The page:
The city of Omaha is planning to widen 168th Street from three lanes to four and adding a median. The stated goals of this project are to enhance safety, to increase capacity, and to reduce traffic congestion. While these may sound like worthwhile goals, only one (to increase capacity) will be realized, and this at the expense of the other two goals. So let’s consider this goal first.
As noted above 168th street is currently three lanes, with the center lane used for turning. Effectively, that means that the through traffic is two lanes. Increasing to four lanes sounds like it will double the throughput potential, and it may. But for how much of the day is that increased throughput required? While I haven’t seen the study, I suspect that it will only be during rush hours: one direction in the morning and the other direction in the evening as commuters return to their homes. This means that for the majority of the day, the increased width of 168th Street will remain empty and unused.
How will this enhance safety (or will it?) For pedestrians who are crossing the road, there is now an additional lane, plus the width of the median to cross. Which means they’ll be having to hustle a bit more to get across. They’ll also have another lane to watch for oncoming traffic. Suffice to say, I don’t see how those who walk are made safer.
What about those in cars? They may be safer for a time (more on that in a bit,) what with more room on the road. But, again, in the less than long term, I don’t think this will bear out either. This brings us to congestion. Conventional wisdom says if you want to relieve congestion, widen the road. The reality, however, is that induced demand will set in and in a much shorter time than expected, the roadway will be just as crowded as before the widening. And with the return of the congestion, the same safety issues return for the motorist in his four wheeled metal box, possibly multiplied since there are now more cars surrounding the driver.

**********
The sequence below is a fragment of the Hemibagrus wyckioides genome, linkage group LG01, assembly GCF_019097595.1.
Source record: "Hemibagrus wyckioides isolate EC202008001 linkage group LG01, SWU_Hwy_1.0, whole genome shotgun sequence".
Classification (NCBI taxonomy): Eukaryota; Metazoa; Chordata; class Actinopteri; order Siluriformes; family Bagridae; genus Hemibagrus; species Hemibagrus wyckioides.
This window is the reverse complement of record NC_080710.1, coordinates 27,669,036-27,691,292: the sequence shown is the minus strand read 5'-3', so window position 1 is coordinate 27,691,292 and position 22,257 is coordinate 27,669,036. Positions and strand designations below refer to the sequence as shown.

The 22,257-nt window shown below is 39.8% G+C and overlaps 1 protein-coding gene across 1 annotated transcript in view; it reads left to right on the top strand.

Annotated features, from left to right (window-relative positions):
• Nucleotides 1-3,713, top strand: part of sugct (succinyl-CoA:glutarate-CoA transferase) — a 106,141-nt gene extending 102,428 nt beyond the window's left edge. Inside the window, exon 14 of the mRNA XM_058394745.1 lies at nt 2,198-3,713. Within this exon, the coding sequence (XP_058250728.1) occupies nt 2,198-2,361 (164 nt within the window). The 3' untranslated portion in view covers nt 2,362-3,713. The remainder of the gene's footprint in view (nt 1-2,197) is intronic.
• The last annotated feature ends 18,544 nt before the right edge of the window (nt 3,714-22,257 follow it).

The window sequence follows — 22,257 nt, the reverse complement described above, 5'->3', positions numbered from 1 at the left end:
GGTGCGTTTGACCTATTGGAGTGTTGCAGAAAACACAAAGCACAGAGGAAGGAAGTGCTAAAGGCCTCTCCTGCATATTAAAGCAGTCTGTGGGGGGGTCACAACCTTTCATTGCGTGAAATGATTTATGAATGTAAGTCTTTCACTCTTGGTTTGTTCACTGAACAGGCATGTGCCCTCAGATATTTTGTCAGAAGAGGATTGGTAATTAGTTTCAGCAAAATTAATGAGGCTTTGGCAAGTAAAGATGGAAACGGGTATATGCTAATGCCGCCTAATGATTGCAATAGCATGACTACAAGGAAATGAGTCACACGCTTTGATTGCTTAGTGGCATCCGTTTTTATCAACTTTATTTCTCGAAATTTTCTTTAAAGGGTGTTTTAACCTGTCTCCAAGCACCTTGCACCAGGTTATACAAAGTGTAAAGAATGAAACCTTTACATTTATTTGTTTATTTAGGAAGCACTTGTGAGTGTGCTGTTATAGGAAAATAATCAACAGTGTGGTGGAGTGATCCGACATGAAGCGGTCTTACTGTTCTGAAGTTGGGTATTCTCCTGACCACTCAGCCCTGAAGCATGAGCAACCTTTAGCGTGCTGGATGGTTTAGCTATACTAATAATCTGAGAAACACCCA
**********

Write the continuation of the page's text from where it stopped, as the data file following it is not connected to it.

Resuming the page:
One part of the project I have no issue with is the enhanced sidepaths. These will allow pedestrians and cyclist to travel in the same directions of the road more safely than if they were to share the road. As noted above, this safety only lasts until they try crossing the road.
There are many infrastructure needs in Omaha. A fair number of our roads, bridges, and sidewalks are in need of repair. Is spending the money on widening 168th Street really the best use of limited transportation funds?